Litany of Thanks

A fellow parishioner recently told me about one of her prayer practices. It consists of praying for people or gifts, naming one for each letter of the alphabet. This exercise has often saved me from a mood of self-pity. Here’s my partial list:

A – for the Air I breathe.
B – for Bob who’s recovering from hip replacement surgery.
C – for Christ.
D – for the Divine image in which I’m created.
E – for the Everlasting fidelity of God.
F – for my Family and Friends.
G – for Graces received.
. . . and so forth.

Needless to say, we could never exhaust the number of gifts to be thankful for. But how often (if ever) have we thanked God for difficulties?

Here’s something I learned from a nurse caring for my post-surgical husband. On her lap she had a folder full of papers which, as she moved, slid onto the floor and scattered. “Thank you, Lord,” she uttered as she calmly retrieved the papers. She explained that her mother had taught her this practice.

What a revelation! I thought this was definitely worth trying, so the next time I spilled juice on my kitchen floor, I repeated, “Thank you, Lord.”  Normally, I’d have expressed an angry, frustrated “oath.” The thank-you was much more peace-giving.

Here’s a litany of negatives common to every life and which, on the face of it, would hardly appear to be graces:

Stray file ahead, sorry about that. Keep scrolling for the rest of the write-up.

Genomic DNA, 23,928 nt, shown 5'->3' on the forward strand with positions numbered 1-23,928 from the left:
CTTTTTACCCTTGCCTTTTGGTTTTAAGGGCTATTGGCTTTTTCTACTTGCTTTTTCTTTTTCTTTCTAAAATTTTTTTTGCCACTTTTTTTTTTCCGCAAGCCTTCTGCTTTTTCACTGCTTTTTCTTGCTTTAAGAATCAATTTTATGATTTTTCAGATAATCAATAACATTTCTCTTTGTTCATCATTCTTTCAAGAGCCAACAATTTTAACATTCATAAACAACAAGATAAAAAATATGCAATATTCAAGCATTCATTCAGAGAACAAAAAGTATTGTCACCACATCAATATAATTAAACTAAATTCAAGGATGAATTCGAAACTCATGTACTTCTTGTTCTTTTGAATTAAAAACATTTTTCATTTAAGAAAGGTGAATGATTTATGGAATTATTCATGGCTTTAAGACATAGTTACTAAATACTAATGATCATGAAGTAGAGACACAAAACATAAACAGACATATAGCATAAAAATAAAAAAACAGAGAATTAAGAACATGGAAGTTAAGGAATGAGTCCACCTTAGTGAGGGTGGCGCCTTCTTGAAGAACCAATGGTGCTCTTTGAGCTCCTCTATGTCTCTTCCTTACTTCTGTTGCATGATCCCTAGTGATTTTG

• For the nuisance of being stuck on a two-lane road behind a vehicle driving 10 miles below the speed limit. — Thank you, Lord
  • For disappointment over a long-anticipated event that has fallen through. — Thank you, Lord
  • For an illness that gives me the opportunity to practice trust and patience. — Thank you, Lord

Again, I find myself quoting little Thérèse who transformed all events into a grace. I leave it to your imagination to create your own litany. And to all you readers,

I do not cease giving thanks for you, remembering you in my prayers.
(Ephesians 1:16)

cornucopia
Happy Thanksgiving!

Author: Rosalie P. Krajci

Rosalie P. Krajci, Ph. D., is a Benedictine Oblate of Mt. Saviour Monastery in Pine City, NY. She is retired from two careers: as a language teacher and as a consultant in human resources management. Her third and most rewarding career is as a spiritual director and freelance writer. Rosalie and her husband Tom raised seven children. Now widowed, she lives in the Finger Lakes area in upstate New York.

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